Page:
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Passion and Daring From LINES


Few ballet choreographers in our time have devoted themselves more completely than Alonzo King to formalist experiment: classical movement for movement's sake defining new extremes of balance, contortion, partnering risk and the assimilation of nonballetic vocabularies. However, as his Bay-Area based LINES Contemporary Ballet enters its 15th season, King's formalism seems more than ever a means to an end--a delivery system for a deeply personal, unstintingly intense type of movement poetry.

In the great adagios of the Romantic and neo-Romantic repertory, there are moments when a star ballerina and danseur achieve a rare metaphysical rapport and dimension of soul that balletomanes cherish more than the technical fireworks of the art. It is that rapport, that soul which King objectifies in his work--democratically sharing it with everyone in his 14-member ensemble and expressing it with 21st century speed and technical complexity.

New to Southern California, the three 1996 suites on his Friday LINES program at the Alex Theatre in Glendale each achieved the same meditative fervor, the same sense of fleeting communion in a dark world. Created for Dance Theatre of Harlem, "Ground" mixed scores by Arvo Part and Henryk Gorecki in a forceful and sometimes angry dance-requiem. In the first of seven sections, Summer Lee Rhatigan soloed mournfully (at one point brushing away a tear) in front of four fallen men lined up and then piled up behind her like corpses. In the final section, Richard Redlefsen sank to the floor, reaching out for Maurya Kerr as she walked away.

More images of self-sufficient women and unmanned or oddly estranged men punctuated the inner parts of "Ground," with Brian Chung's stillness set against Nora Heiber's hyperactivity at the start of their duet and a furious push-pull opposition established between Rhatigan and Gregory Dawson in theirs. Even a spectacular showcase of group virtuosity ended with the sudden, slow-motion collapse of a single male. You can consider the work an AIDS ballet if you like, but its depiction of male vulnerability and female endurance would remain potent even in a less perilous time than this plague-era.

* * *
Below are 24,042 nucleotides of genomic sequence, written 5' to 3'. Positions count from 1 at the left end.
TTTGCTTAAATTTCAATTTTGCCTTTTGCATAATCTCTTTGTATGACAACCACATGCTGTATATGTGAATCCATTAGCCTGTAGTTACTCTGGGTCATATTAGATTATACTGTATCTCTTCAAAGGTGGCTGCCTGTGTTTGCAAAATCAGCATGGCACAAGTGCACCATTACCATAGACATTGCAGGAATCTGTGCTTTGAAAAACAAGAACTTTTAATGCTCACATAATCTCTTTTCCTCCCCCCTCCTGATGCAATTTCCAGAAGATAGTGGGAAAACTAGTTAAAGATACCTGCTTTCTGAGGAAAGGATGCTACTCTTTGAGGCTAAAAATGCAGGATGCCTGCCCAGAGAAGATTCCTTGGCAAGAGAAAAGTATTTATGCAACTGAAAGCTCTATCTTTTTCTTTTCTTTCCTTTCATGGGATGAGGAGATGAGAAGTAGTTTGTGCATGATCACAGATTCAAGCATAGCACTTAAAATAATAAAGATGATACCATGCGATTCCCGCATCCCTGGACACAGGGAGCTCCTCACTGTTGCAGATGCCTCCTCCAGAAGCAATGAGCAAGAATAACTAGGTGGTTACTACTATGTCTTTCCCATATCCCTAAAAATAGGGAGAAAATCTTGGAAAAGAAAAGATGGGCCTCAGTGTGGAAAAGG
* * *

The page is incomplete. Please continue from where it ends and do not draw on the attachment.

Just two weeks old, "Klang" used Native American chant and other traditional music by the Four Mountain Nation Singers plus a more conventional score by Miguel Frasconi, with documentary pow-wow rhythms dominating the opening and surging New Age sonorities taking over later on. Focusing on group dynamics, King made physical the contrasts in the accompaniment with playoffs between classical steps and modern dance influences--even Grahamesque torso-contractions no less.

Sometimes bodies melted from one position to another; sometimes successive phrases appeared so deliberately discontinuous, they might have been sequenced by chance. Arms and wrists often stayed weirdly broken, positions on pointe frequently twisted or daringly low to the ground--and just as you began thinking this was another of King's formalist dance-laboratories, someone would despairingly pound fists against a wall, evoking quasi-narrative implications. Coping with diversity may have been the unifying premise: diversity of race, gender and physique within the company, diversity of music, vocabulary and attack within the eight sections of the work--plus, of course, larger societal issues that the word "diversity" currently invokes.

More Frasconi music turned up in "Sacred Text," supplemented by classical music of India, most of it instrumental. However, the crowning pas de deux for Chung and Chiharu Shibata featured the recorded voice of Rita Sahai and choreography intent on making Chung less a full partner than a kind of acolyte, someone in devoted service to Shibata who could be passively led offstage like a pet dog.

Men represented the earthly and women the spiritual in this seven-part ballet-ceremony, and when Kerr slowly rose off the floor and high above the stage in a shower of rose petals at the very end, King's fearsomely intricate modernism seemed just the newest expression of the same world view that created the ever-haunting sylphides, swans, dryads and Wilis of the 19th century.

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